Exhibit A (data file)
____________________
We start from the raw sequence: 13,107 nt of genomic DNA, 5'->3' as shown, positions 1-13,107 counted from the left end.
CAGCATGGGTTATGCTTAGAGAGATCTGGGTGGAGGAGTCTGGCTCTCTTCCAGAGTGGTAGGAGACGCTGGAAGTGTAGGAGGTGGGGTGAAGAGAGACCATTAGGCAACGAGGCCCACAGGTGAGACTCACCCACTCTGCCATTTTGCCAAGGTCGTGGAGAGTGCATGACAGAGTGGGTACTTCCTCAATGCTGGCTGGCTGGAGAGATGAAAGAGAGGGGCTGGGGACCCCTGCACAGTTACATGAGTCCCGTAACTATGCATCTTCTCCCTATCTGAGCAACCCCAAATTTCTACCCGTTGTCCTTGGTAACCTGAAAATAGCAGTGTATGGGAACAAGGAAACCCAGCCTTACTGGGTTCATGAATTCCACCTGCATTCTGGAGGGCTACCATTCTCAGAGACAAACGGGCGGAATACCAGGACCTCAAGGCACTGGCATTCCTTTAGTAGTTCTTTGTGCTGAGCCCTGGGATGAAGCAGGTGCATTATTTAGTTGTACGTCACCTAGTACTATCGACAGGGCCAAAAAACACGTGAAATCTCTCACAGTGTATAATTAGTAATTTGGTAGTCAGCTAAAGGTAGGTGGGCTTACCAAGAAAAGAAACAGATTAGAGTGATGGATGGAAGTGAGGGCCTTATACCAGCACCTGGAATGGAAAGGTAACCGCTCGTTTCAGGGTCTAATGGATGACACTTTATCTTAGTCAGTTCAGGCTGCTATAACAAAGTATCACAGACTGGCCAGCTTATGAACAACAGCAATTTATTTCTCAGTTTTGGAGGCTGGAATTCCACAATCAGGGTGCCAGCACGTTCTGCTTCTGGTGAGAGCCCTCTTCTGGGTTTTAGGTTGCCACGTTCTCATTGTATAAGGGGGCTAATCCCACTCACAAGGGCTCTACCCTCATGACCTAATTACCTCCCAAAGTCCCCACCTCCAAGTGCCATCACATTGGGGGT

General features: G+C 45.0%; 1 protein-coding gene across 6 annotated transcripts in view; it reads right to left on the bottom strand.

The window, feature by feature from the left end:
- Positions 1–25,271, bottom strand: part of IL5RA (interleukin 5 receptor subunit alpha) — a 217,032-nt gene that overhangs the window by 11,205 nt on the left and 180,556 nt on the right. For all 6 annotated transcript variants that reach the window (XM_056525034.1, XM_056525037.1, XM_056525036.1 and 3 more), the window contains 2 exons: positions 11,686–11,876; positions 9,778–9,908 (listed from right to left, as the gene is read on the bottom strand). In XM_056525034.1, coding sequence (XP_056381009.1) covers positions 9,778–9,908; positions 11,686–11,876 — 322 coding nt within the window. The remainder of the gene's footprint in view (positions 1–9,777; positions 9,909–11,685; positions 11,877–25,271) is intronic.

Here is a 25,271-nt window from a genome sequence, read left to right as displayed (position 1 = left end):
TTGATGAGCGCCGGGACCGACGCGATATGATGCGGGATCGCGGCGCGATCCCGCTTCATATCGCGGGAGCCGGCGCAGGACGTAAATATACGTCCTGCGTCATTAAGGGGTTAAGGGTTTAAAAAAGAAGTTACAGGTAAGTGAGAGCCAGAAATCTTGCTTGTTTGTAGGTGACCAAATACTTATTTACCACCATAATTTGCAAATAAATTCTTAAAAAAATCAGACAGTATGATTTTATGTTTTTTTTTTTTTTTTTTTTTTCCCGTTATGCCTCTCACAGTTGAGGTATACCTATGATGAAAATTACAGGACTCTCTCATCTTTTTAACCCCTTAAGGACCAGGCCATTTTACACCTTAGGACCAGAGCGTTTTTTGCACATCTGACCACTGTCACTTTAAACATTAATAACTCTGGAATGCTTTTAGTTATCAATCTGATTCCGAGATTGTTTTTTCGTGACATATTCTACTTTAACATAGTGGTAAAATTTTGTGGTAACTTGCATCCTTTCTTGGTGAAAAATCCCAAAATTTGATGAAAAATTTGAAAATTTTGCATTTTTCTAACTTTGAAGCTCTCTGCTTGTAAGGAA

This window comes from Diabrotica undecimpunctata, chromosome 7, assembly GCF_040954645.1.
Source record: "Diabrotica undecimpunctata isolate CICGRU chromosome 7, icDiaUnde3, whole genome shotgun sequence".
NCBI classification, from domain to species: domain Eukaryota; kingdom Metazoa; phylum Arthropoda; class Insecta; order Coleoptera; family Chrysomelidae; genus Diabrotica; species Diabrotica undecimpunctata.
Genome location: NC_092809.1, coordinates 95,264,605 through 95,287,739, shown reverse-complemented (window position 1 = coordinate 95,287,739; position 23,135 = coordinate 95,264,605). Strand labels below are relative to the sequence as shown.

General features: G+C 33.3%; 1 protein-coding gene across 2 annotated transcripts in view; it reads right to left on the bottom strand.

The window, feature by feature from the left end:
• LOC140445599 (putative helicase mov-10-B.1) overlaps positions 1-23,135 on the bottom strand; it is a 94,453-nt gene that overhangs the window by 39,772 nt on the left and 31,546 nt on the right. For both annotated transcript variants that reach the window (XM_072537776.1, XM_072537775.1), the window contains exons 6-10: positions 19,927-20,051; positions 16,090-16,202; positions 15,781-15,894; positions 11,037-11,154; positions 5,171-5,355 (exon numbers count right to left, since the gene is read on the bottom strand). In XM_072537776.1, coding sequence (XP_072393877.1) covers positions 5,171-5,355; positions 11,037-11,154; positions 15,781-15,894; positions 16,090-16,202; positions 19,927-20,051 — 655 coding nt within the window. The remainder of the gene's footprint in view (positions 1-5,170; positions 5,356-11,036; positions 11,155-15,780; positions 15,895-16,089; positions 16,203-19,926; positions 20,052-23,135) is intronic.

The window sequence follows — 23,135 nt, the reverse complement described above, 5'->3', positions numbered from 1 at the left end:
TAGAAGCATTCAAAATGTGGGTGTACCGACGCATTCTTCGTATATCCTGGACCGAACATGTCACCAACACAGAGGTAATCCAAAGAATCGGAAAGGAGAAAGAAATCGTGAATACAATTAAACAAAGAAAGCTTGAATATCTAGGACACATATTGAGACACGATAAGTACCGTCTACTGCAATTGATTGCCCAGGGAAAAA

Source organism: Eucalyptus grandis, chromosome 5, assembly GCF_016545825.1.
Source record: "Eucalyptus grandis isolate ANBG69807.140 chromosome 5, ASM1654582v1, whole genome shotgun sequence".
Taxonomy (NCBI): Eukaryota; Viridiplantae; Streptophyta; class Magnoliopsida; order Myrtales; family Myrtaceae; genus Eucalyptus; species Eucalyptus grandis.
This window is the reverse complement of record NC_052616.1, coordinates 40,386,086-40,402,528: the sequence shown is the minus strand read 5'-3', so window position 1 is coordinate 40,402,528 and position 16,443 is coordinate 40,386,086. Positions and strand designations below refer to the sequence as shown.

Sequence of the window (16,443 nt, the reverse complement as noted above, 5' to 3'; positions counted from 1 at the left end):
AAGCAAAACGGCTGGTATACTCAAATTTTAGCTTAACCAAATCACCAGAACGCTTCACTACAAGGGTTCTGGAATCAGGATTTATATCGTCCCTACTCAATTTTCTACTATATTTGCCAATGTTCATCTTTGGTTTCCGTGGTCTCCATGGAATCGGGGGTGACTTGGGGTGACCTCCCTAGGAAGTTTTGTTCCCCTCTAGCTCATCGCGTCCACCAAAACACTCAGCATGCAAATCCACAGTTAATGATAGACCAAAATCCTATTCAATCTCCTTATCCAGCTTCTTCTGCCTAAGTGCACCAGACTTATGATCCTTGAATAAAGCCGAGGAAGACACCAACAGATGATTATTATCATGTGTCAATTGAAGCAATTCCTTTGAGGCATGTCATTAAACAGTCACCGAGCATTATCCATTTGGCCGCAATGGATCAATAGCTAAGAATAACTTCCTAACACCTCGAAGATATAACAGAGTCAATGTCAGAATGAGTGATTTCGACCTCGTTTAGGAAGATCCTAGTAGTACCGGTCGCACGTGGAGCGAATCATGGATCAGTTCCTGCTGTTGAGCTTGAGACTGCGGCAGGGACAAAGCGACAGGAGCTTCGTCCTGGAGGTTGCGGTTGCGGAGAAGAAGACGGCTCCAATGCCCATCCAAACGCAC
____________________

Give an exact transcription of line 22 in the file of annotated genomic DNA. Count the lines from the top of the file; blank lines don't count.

AAGCAAAACGGCTGGTATACTCAAATTTTAGCTTAACCAAATCACCAGAACGCTTCACTACAAGGGTTCTGGAATCAGGATTTATATCGTCCCTACTCAATTTTCTACTATATTTGCCAATGTTCATCTTTGGTTTCCGTGGTCTCCATGGAATCGGGGGTGACTTGGGGTGACCTCCCTAGGAAGTTTTGTTCCCCTCTAGCTCATCGCGTCCACCAAAACACTCAGCATGCAAATCCACAGTTAATGATAGACCAAAATCCTATTCAATCTCCTTATCCAGCTTCTTCTGCCTAAGTGCACCAGACTTATGATCCTTGAATAAAGCCGAGGAAGACACCAACAGATGATTATTATCATGTGTCAATTGAAGCAATTCCTTTGAGGCATGTCATTAAACAGTCACCGAGCATTATCCATTTGGCCGCAATGGATCAATAGCTAAGAATAACTTCCTAACACCTCGAAGATATAACAGAGTCAATGTCAGAATGAGTGATTTCGACCTCGTTTAGGAAGATCCTAGTAGTACCGGTCGCACGTGGAGCGAATCATGGATCAGTTCCTGCTGTTGAGCTTGAGACTGCGGCAGGGACAAAGCGACAGGAGCTTCGTCCTGGAGGTTGCGGTTGCGGAGAAGAAGACGGCTCCAATGCCCATCCAAACGCAC